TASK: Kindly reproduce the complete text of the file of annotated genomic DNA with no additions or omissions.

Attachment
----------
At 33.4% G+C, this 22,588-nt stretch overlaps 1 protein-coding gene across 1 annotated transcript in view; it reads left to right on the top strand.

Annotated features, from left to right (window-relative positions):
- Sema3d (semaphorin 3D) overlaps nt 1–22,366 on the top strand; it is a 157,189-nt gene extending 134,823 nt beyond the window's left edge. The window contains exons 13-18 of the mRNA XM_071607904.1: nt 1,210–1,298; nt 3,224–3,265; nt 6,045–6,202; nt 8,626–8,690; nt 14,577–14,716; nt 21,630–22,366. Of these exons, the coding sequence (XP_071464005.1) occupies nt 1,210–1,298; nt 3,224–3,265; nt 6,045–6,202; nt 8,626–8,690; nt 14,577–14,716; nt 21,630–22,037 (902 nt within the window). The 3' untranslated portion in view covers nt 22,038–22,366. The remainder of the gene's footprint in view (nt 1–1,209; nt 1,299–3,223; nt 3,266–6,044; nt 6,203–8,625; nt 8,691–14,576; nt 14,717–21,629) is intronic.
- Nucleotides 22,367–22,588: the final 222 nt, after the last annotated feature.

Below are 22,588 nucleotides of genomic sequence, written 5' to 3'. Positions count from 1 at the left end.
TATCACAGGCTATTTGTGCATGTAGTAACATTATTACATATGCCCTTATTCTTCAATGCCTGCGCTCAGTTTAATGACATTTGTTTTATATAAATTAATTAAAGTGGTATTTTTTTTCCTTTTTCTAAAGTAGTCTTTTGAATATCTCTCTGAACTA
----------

At 33.4% G+C, this 22,588-nt stretch overlaps 1 protein-coding gene across 1 annotated transcript in view; it reads left to right on the top strand.

Annotated features, from left to right (window-relative positions):
- Sema3d (semaphorin 3D) overlaps nt 1–22,366 on the top strand; it is a 157,189-nt gene extending 134,823 nt beyond the window's left edge. The window contains exons 13-18 of the mRNA XM_071607904.1: nt 1,210–1,298; nt 3,224–3,265; nt 6,045–6,202; nt 8,626–8,690; nt 14,577–14,716; nt 21,630–22,366. Of these exons, the coding sequence (XP_071464005.1) occupies nt 1,210–1,298; nt 3,224–3,265; nt 6,045–6,202; nt 8,626–8,690; nt 14,577–14,716; nt 21,630–22,037 (902 nt within the window). The 3' untranslated portion in view covers nt 22,038–22,366. The remainder of the gene's footprint in view (nt 1–1,209; nt 1,299–3,223; nt 3,266–6,044; nt 6,203–8,625; nt 8,691–14,576; nt 14,717–21,629) is intronic.
- Nucleotides 22,367–22,588: the final 222 nt, after the last annotated feature.

Below are 22,588 nucleotides of genomic sequence, written 5' to 3'. Positions count from 1 at the left end.
TATCACAGGCTATTTGTGCATGTAGTAACATTATTACATATGCCCTTATTCTTCAATGCCTGCGCTCAGTTTAATGACATTTGTTTTATATAAATTAATTAAAGTGGTATTTTTTTTCCTTTTTCTAAAGTAGTCTTTTGAATATCTCTCTGAACTA